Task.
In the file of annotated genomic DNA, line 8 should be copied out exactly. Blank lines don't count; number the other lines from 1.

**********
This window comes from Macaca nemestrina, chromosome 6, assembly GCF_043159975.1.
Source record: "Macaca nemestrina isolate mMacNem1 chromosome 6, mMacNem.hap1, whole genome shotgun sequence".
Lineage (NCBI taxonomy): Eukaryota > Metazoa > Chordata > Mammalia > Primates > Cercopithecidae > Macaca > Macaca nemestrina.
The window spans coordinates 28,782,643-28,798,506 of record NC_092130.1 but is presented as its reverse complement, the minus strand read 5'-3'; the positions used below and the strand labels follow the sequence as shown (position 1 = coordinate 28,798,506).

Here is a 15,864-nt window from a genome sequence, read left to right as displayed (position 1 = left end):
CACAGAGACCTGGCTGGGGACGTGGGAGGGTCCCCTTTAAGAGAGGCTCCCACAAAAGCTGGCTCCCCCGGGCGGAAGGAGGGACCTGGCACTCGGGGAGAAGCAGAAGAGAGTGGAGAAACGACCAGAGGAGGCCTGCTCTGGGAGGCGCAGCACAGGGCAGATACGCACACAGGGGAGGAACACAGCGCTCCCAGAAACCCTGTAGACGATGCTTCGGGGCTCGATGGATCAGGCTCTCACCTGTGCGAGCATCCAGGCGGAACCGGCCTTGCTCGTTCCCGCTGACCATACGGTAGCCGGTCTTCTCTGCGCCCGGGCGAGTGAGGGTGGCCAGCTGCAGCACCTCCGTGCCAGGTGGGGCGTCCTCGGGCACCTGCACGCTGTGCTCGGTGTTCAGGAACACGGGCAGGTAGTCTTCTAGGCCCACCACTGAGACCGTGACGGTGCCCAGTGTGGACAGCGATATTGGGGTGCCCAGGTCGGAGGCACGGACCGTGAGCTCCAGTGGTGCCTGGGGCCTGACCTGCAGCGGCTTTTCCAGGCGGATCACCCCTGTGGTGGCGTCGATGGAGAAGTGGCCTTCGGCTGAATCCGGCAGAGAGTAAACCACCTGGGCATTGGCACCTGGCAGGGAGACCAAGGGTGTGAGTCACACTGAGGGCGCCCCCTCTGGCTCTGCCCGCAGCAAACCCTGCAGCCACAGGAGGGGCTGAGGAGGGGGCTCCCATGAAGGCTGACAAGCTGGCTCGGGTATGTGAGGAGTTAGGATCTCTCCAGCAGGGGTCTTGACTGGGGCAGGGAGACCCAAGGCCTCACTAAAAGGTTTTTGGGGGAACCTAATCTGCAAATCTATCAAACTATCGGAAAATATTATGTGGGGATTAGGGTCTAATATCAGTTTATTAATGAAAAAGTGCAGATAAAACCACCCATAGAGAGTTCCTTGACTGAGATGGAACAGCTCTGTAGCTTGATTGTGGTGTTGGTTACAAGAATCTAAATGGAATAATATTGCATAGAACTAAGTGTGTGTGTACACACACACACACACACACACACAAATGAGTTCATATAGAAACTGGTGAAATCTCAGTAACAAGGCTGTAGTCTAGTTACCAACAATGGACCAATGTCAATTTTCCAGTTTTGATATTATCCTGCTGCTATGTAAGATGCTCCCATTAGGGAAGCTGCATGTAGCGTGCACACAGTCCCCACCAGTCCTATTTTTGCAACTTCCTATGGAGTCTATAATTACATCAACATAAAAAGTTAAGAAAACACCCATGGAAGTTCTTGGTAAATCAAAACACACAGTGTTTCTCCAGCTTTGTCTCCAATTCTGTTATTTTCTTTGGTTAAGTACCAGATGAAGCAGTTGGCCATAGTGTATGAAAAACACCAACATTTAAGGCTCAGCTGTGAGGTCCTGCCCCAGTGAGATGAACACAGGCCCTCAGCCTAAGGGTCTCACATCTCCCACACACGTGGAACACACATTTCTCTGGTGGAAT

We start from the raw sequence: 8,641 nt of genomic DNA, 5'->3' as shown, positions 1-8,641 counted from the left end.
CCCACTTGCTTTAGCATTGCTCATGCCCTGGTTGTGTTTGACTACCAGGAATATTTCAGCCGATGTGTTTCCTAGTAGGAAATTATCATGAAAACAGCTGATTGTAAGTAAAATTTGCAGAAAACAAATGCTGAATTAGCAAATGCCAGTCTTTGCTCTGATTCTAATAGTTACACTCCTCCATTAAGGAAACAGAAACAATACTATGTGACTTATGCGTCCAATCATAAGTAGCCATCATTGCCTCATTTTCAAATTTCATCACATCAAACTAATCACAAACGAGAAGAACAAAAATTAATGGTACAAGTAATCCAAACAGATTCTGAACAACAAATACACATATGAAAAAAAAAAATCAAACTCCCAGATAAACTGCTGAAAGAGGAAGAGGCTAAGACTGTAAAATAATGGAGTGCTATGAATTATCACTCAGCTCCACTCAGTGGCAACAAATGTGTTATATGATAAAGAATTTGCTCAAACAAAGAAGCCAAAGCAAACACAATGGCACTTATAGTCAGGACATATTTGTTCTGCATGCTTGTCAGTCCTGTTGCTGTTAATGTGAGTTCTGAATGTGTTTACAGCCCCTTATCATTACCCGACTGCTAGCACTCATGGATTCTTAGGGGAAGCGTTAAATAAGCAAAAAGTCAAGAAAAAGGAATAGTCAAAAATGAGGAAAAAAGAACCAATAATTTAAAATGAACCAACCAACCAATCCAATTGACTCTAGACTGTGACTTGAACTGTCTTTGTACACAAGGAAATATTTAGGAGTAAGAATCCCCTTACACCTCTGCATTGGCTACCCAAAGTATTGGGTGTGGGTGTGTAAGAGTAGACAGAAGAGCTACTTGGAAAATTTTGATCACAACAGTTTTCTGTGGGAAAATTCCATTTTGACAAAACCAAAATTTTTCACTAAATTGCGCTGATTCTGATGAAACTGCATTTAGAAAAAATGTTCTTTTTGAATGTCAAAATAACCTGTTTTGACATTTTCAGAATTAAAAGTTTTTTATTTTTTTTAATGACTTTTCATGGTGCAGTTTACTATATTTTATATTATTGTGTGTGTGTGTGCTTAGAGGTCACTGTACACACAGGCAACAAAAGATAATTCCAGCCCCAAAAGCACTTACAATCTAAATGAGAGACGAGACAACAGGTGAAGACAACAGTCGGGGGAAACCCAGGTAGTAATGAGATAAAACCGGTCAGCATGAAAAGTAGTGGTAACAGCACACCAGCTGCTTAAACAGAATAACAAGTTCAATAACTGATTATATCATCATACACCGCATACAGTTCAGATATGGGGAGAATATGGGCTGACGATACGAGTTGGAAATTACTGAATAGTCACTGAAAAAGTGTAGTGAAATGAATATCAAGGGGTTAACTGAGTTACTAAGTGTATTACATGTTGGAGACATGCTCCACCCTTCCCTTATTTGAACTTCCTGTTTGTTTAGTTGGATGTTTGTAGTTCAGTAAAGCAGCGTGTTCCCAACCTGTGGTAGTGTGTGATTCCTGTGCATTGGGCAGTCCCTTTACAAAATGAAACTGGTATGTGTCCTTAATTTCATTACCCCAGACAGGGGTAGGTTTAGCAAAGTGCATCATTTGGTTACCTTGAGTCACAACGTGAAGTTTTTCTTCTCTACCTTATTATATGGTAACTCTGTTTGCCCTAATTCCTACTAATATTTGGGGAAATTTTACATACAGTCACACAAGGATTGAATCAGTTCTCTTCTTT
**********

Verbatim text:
CCCACTTGCTTTAGCATTGCTCATGCCCTGGTTGTGTTTGACTACCAGGAATATTTCAGCCGATGTGTTTCCTAGTAGGAAATTATCATGAAAACAGCTGATTGTAAGTAAAATTTGCAGAAAACAAATGCTGAATTAGCAAATGCCAGTCTTTGCTCTGATTCTAATAGTTACACTCCTCCATTAAGGAAACAGAAACAATACTATGTGACTTATGCGTCCAATCATAAGTAGCCATCATTGCCTCATTTTCAAATTTCATCACATCAAACTAATCACAAACGAGAAGAACAAAAATTAATGGTACAAGTAATCCAAACAGATTCTGAACAACAAATACACATATGAAAAAAAAAAATCAAACTCCCAGATAAACTGCTGAAAGAGGAAGAGGCTAAGACTGTAAAATAATGGAGTGCTATGAATTATCACTCAGCTCCACTCAGTGGCAACAAATGTGTTATATGATAAAGAATTTGCTCAAACAAAGAAGCCAAAGCAAACACAATGGCACTTATAGTCAGGACATATTTGTTCTGCATGCTTGTCAGTCCTGTTGCTGTTAATGTGAGTTCTGAATGTGTTTACAGCCCCTTATCATTACCCGACTGCTAGCACTCATGGATTCTTAGGGGAAGCGTTAAATAAGCAAAAAGTCAAGAAAAAGGAATAGTCAAAAATGAGGAAAAAAGAACCAATAATTTAAAATGAACCAACCAACCAATCCAATTGACTCTAGACTGTGACTTGAACTGTCTTTGTACACAAGGAAATATTTAGGAGTAAGAATCCCCTTACACCTCTGCATTGGCTACCCAAAGTATTGGGTGTGGGTGTGTAAGAGTAGACAGAAGAGCTACTTGGAAAATTTTGATCACAACAGTTTTCTGTGGGAAAATTCCATTTTGACAAAACCAAAATTTTTCACTAAATTGCGCTGATTCTGATGAAACTGCATTTAGAAAAAATGTTCTTTTTGAATGTCAAAATAACCTGTTTTGACATTTTCAGAATTAAAAGTTTTTTATTTTTTTTAATGACTTTTCATGGTGCAGTTTACTATATTTTATATTATTGTGTGTGTGTGTGCTTAGAGGTCACTGTACACACAGGCAACAAAAGATAATTCCAGCCCCAAAAGCACTTACAATCTAAATGAGAGACGAGACAACAGGTGAAGACAACAGTCGGGGGAAACCCAGGTAGTAATGAGATAAAACCGGTCAGCATGAAAAGTAGTGGTAACAGCACACCAGCTGCTTAAACAGAATAACAAGTTCAATAACTGATTATATCATCATACACCGCATACAGTTCAGATATGGGGAGAATATGGGCTGACGATACGAGTTGGAAATTACTGAATAGTCACTGAAAAAGTGTAGTGAAATGAATATCAAGGGGTTAACTGAGTTACTAAGTGTATTACATGTTGGAGACATGCTCCACCCTTCCCTTATTTGAACTTCCTGTTTGTTTAGTTGGATGTTTGTAGTTCAGTAAAGCAGCGTGTTCCCAACCTGTGGTAGTGTGTGATTCCTGTGCATTGGGCAGTCCCTTTACAAAATGAAACTGGTATGTGTCCTTAATTTCATTACCCCAGACAGGGGTAGGTTTAGCAAAGTGCATCATTTGGTTACCTTGAGTCACAACGTGAAGTTTTTCTTCTCTACCTTATTATATGGTAACTCTGTTTGCCCTAATTCCTACTAATATTTGGGGAAATTTTACATACAGTCACACAAGGATTGAATCAGTTCTCTTCTTT